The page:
Admire these amazing gliders as they follow your expedition ship to Antarctica
What you need to know about the Southern Fulmar
Our Expert Says… "Slightly more delicate than the northern fulmar, this bird is often seen with petrels following the ships. A lovely sight, and you will often find your guides call you on deck to experience them if they are spotted overhead."
The southern fulmar (also known as the Antarctic Fulmar) is a large petrel, growing up to 50cm (20”) long and with a wingspan of almost 1.2m (4ft).
Good gliders, you will often see southern fulmars following your expedition ship alongside Cape petrels. Their flight is a series of long glides with intermittent wing flaps, and they are almost always silent when on the wing. Their bodies are mainly white to the underside, with a pale silver or grey upper, darker wings, and pale blue legs and feet.
Although silent when in the air, they can make plenty of noise when they are in their breeding colonies in November and December, giving out loud, crackling cries. There are colonies on several of the Antarctic islands including the South Shetland Islands, South Sandwich Islands, and the South Orkney Islands. They nest communally on ice-free rocky cliffs.
Southern fulmars are often seen feeding in flocks alongside Cape petrels and other seabirds. They will follow trawlers or whaling ships in the hope of a meal, as well as your Antarctic cruise ship! They will also gather in large numbers around dense concentrations of krill or other crustaceans as these make up the bulk of their diet, although they also take small fish and squid.
Southern Fulmar: Pictures from our travelers
Spots where the Southern Fulmar can be observed
Astrolabe Island in 3 miles long, and can be found about 14 miles off the Cape Ducorps in the Bransfield Strait on the Trinity Peninsula. It was discovered in 1837 and named after the French expedition ship that found it.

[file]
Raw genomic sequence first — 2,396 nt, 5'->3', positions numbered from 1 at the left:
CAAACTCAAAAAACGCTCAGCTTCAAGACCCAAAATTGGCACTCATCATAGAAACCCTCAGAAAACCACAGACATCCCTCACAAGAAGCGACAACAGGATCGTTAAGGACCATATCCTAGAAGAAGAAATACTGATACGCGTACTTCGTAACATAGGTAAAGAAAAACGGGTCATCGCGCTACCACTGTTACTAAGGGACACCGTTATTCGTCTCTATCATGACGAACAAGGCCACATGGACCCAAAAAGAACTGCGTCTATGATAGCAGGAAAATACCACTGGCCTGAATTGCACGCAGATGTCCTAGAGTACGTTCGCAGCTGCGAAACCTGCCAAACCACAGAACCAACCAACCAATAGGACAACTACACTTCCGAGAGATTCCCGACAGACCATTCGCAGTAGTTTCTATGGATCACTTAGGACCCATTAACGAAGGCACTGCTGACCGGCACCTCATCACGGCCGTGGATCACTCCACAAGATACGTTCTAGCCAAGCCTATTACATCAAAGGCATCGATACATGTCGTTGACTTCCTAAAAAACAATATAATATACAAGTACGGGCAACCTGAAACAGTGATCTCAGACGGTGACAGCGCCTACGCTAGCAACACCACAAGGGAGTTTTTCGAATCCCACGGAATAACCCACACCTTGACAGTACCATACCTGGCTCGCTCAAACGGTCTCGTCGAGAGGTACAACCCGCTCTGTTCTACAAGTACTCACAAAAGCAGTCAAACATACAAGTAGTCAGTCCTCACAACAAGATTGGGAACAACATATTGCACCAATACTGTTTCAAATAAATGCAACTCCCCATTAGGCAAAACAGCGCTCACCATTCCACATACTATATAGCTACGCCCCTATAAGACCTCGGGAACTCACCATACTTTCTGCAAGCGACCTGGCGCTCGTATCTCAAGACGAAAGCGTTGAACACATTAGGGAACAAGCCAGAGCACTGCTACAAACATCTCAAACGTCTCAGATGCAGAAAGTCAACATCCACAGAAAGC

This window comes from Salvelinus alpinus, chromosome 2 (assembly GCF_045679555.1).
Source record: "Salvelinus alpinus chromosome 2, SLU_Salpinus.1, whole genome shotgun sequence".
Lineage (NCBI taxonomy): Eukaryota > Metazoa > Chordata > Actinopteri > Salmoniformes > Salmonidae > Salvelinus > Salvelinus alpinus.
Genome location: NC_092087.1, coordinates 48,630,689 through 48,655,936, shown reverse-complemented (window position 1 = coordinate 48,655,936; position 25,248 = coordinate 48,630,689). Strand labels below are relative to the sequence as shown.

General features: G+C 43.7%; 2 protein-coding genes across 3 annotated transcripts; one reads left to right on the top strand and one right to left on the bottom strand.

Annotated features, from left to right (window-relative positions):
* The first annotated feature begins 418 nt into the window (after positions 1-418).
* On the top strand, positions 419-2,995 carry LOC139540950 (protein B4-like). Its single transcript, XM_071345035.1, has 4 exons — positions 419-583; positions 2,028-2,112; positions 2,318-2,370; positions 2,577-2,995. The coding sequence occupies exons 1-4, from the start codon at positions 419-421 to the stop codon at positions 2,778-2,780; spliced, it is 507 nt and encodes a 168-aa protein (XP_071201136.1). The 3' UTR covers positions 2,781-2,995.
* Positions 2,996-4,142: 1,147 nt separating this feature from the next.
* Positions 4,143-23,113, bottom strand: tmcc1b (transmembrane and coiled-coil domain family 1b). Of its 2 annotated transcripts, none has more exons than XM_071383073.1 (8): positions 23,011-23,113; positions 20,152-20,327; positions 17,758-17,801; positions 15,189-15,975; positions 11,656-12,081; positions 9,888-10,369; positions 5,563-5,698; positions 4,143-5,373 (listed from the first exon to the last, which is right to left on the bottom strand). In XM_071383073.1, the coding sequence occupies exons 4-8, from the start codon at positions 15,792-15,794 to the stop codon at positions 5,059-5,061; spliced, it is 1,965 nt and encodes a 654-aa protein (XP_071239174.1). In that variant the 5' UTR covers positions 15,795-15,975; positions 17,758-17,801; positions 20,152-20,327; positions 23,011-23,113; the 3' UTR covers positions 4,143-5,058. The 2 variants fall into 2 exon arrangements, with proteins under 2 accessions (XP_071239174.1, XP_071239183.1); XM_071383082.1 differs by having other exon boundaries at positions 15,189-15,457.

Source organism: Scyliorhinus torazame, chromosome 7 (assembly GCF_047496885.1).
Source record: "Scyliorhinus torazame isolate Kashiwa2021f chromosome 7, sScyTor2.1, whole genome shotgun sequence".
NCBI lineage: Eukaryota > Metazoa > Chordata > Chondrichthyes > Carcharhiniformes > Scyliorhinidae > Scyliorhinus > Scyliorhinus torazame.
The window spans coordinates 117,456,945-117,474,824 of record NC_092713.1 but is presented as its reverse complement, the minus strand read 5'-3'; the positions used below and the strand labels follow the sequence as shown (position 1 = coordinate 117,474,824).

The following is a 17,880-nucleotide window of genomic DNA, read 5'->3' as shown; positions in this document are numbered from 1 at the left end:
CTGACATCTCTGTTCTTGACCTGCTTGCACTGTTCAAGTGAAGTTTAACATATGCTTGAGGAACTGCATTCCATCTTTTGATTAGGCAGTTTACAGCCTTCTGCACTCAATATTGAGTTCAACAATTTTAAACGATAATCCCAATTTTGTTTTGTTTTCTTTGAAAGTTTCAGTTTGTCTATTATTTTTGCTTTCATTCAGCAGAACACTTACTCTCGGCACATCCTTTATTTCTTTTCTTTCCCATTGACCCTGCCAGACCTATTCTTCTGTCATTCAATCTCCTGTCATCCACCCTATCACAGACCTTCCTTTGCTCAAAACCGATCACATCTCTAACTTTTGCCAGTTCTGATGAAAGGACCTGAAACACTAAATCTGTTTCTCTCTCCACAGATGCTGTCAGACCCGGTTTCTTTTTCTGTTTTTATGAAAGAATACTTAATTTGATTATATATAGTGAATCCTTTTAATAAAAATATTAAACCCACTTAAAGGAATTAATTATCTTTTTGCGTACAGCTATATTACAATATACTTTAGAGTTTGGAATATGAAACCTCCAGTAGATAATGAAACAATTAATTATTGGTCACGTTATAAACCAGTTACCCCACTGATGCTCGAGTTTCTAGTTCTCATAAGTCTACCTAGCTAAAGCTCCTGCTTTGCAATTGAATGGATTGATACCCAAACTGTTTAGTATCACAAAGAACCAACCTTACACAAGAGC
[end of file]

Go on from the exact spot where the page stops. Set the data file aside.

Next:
There is a wonderful crescent beach on the northern shore which is where you will land. Depending on the time of year you might have to pick your landing spot carefully to avoid the Antarctic fur seals who breed here and can be aggressive if they have very young pups.
The main attraction is the chinstrap penguin colony, several thousand strong. On your way in or out of this site, you will no doubt sail close to a group of impressive rocks that stick out of the sea to the northeast, known as the Dragon’s Teeth. Some of our expert Antarctic cruise guides have decided that if your ship sails in between any of the teeth, that means you have “flossed” Astrolabe Island!
Brown Bluff is a great example of a “tuya” - a volcano that has been flattened by erupting through a glacier! These are the rarest of all volcano types and only found in areas that have seen large-scale glaciation in the past.
Brown Bluff with its distinctive “tabletop” look, lies on the Tabarin Peninsula, in the northernmost part of the Antarctic Peninsula, and on landings when there is little snow, with the rock formations it is easy to think you are in Colorado rather than Antarctica!
The landing beach here is made of pebbles and volcanic ash, rising quickly towards steep reddish-brown cliffs. The cliffs are embedded with “volcanic bombs” - large pieces of lava that were thrown out during an eruption, cooling in the air to land as solid spherical or oval shapes.
As well as the fascinating geology, the other star of the show is the birdlife. Brown Bluff is home to over 20,000 breeding pairs of Adelie penguins, as well as a small colony of gentoo penguins. And long lines of penguins walk along the beach to the preferred location to get into the water - away from areas where Leopard Seals may be hiding in hidden gullies offshore. Other breeding residents for what is landing on the main peninsula, include storm petrels, Cape petrels, Snow Petrels and Kelp gulls.
Weddell seals often haul out on the beach here, and it’s also common to see Leopard seals hunting in the waters close to the shore.
Pleneau Island is one of the less-visited Antarctic visitor sites but is well worth it. First mapped in 1903 by the French Charcot expedition, it’s a beautiful location that overlooks what’s known as an “iceberg graveyard”, with a Zodiac cruise often favoured over a landing (see fascinating facts). Whether viewed from the island itself or from a Zodiac, there are always stunning ‘bergs to photograph here.
The island itself is less than a mile long and lies just off Hovgaard Island in the Wilhelm Archipelago. Pleneau is home to terns, and your expert Antarctic guides will make sure that you avoid disturbing them in the breeding season.